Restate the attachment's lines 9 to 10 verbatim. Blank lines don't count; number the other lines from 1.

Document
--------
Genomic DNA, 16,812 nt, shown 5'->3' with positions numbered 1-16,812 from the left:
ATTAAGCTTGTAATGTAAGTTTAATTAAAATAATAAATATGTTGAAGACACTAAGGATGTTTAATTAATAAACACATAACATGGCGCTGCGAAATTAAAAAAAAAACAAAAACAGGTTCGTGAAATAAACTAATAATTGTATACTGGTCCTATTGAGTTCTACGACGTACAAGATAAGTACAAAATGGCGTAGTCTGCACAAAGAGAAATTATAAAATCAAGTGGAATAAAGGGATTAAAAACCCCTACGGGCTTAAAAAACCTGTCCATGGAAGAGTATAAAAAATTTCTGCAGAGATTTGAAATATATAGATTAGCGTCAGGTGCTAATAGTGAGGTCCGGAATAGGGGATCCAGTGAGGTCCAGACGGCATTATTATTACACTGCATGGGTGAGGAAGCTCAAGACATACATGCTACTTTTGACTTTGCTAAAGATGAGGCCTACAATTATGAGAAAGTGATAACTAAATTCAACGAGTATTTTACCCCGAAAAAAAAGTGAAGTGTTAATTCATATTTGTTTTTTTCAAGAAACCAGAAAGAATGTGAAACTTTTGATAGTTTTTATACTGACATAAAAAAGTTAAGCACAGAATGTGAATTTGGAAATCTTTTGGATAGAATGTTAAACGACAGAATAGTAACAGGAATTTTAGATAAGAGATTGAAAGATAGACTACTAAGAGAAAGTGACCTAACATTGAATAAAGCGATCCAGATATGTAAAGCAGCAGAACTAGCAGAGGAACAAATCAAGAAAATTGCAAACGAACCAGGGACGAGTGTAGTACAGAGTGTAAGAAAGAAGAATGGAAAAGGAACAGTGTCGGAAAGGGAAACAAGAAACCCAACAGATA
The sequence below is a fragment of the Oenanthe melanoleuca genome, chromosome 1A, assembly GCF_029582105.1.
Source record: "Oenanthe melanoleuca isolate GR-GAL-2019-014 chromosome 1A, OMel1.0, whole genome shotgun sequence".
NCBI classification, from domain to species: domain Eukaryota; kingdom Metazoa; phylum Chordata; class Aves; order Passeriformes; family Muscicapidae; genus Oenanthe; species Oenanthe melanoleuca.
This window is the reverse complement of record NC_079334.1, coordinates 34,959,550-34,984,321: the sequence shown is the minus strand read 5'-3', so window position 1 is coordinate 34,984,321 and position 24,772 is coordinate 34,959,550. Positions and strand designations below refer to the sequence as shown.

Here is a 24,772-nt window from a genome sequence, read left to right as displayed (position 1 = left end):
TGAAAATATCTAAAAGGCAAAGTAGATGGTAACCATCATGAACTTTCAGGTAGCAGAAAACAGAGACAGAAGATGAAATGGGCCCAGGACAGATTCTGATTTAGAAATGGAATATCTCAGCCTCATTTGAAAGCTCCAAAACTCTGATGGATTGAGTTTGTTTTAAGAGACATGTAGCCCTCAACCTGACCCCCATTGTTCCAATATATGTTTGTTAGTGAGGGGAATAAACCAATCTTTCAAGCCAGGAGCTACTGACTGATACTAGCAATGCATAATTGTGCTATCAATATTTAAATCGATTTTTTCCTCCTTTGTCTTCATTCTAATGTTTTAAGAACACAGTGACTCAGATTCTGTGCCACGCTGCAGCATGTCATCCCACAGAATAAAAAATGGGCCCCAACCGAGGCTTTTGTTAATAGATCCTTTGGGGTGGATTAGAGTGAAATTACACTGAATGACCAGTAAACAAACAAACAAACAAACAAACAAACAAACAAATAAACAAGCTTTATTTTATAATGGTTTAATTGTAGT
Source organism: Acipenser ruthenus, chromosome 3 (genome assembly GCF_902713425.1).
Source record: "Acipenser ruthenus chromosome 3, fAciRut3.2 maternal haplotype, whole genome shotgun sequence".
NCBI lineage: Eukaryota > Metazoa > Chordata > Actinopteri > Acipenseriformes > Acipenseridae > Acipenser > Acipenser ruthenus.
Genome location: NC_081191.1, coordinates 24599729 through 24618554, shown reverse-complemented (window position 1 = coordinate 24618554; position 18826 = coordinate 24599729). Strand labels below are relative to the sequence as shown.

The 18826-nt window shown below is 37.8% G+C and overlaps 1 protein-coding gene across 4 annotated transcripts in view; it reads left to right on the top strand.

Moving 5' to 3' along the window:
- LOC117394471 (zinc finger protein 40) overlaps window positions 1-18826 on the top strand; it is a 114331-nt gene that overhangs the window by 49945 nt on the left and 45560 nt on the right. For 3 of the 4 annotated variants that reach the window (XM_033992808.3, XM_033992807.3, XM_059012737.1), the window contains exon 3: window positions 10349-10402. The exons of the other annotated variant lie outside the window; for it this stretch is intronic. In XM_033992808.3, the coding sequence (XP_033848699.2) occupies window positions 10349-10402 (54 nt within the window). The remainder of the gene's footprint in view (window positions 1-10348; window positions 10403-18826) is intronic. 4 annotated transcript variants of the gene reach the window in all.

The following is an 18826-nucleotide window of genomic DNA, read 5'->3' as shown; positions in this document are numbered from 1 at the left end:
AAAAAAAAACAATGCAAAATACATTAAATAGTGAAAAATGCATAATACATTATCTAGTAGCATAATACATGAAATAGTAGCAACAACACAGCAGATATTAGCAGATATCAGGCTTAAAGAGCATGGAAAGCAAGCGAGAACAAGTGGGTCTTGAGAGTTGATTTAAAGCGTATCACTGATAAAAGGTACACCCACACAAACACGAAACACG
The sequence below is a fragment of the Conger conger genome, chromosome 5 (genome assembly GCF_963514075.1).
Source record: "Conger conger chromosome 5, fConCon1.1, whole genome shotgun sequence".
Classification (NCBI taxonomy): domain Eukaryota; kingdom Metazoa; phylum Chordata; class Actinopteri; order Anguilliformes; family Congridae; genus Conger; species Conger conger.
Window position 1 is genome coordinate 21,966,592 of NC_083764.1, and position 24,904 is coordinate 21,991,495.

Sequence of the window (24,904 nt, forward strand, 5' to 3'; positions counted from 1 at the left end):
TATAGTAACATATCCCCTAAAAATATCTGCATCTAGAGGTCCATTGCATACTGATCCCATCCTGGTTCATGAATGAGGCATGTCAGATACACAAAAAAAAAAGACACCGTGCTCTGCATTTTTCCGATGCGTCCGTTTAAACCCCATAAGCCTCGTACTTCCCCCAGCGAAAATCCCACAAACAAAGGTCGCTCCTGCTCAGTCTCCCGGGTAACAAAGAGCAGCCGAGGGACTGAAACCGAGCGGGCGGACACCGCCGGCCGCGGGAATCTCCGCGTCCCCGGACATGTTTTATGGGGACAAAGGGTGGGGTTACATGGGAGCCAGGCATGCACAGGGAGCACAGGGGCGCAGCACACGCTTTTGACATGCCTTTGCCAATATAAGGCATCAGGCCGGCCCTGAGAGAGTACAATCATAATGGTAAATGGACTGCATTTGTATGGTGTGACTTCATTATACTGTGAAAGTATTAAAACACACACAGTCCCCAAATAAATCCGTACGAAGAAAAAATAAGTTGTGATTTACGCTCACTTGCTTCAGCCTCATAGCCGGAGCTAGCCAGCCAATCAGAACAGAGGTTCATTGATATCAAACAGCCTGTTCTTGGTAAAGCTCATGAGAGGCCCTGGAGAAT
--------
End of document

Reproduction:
Source organism: Acipenser ruthenus, chromosome 3 (genome assembly GCF_902713425.1).
Source record: "Acipenser ruthenus chromosome 3, fAciRut3.2 maternal haplotype, whole genome shotgun sequence".